It was the next day before he realized I had spent all the money we had been given. We were on our way to my cousin's home for dinner when he figured it out. He slammed on the brakes, throwing us against our seat belts. He railed at me the entire way, then continued with completely inappropriate comments during dinner. On the way home he yelled at me, and criticized me for starting an at-home business to help with our family budget, accusing me of starting it only so I could afford to leave him.

By the time we got home that evening and put the boys to bed, I was a mess. I was broken inside, devastated and terrified. For the first time in our marriage, I slept on the floor in the boys bedroom. When we got up for church in the morning I tried to get them ready quietly so as not to awaken their daddy, not knowing what to expect. He woke shortly before we were ready to leave and readied in record time, angry at me because I did not wake him up earlier, when for so many other weekends he had refused to rouse in time for church.

At church I sat away from him while he told anyone who would listen that I had not awakened him that morning, that I didn't want him there. I wasn't talking about it, I didn't want others to know how bad it was. During the service our eldest son was snuggled up to him and put his feet up on the back of the pew in front of us, he was told to put them down and when he didn't respond fast enough, my ex punched him in the legs to force his feet down. That was the last straw for me. I couldn't handle anymore. I was finished. I asked a friend to come home with me and when we got there I told him he had to leave.

He took his time packing. He was angry, accused me of having another man, accused me of planning this. Said good-bye to the boys like he was never going to see them again and thanked me for 10 wonderful years of marriage. He had threatened to commit suicide if I ever left him and I didn't know what to expect in the coming days, the way he said good-bye scared me, but I needed to stop what was happening, I needed to protect our children.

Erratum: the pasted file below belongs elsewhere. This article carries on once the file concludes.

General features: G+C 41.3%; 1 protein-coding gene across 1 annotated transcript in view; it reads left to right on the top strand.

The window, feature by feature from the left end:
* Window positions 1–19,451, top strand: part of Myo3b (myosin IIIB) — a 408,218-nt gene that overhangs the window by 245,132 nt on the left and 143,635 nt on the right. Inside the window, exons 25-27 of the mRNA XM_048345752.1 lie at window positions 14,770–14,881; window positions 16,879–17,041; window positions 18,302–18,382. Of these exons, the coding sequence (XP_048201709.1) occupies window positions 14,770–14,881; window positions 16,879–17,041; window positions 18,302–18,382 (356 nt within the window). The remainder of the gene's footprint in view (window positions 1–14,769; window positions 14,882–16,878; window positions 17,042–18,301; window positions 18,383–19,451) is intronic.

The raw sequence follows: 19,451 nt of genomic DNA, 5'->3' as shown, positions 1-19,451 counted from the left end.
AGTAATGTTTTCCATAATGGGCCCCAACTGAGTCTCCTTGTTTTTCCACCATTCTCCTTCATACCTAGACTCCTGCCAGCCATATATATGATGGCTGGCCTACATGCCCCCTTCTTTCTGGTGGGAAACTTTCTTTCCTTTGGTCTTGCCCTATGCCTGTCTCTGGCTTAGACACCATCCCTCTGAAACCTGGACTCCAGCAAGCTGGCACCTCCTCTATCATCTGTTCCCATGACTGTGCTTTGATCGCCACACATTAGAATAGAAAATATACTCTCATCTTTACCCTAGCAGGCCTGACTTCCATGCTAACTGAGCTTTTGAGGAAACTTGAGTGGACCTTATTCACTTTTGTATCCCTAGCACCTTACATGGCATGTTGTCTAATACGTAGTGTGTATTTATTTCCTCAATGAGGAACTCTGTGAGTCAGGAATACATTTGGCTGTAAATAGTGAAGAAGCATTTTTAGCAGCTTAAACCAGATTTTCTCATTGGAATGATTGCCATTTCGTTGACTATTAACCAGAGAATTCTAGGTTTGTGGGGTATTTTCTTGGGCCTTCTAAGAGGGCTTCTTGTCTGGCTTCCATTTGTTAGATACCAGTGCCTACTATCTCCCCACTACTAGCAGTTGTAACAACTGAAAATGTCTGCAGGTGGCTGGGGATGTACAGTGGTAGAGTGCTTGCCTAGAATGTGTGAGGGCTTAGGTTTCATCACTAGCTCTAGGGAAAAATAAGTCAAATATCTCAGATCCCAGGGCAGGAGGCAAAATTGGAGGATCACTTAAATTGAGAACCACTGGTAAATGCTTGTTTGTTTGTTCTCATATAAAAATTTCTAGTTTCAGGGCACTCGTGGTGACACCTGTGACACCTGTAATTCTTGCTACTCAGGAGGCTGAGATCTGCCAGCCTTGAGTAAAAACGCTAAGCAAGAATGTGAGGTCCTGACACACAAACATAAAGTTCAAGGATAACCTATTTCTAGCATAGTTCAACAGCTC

My heart broke that day. I knew our marriage was over. I knew I could not and would not continue living that way, I would not and could not continue to expose our children to abuse. They deserved better, I had promised they would not grow up in a family like mine was.

So, why do I feel guilty? When I look at my story, I realize that it is not the life and death story of so many other domestic violence survivors. In my perspective, it seems a fairly "mild" case of abuse ... because I left early on. I feel guilty sometimes for not sticking it out, for not finding out if he was capable of change... but to be able to change one must be willing to change and there were no signs of that. Sometimes I feel like I didn't have the right to leave because we weren't in life-threatening danger.

Do you know what else? I've had people say that to me in subtle, back-handed ways. I've had people blame me for the abuse. There are many who ask why domestic violence women stay and one of those reasons is that they are not believed until, for some, it is too late.

For domestic violence to be reduced and eventually end, there must be two things. First, as Lesley Morgan Steiner says, we must end the silence. Silence is killing women, children and men across this country, this world! Secondly, we must put up a zero tolerance for domestic violence. We must place emotional and verbal abuse in as severe a category as physical abuse. We must stop negating it's deadly power in our lives. We all know words can hurt, imagine what happens when the one person who has pledged to love you and care for you for the rest of your life uses words only to harm you and to break you down. To speak lies about you to you, themselves and others. How can one fight against words? Words that will be denied if you ever try to defend yourself against them.

Words kill.
Fists kill.
Domestic Violence kills.

It starts in our hearts, our souls and it ends with our bodies. Where do we draw the line?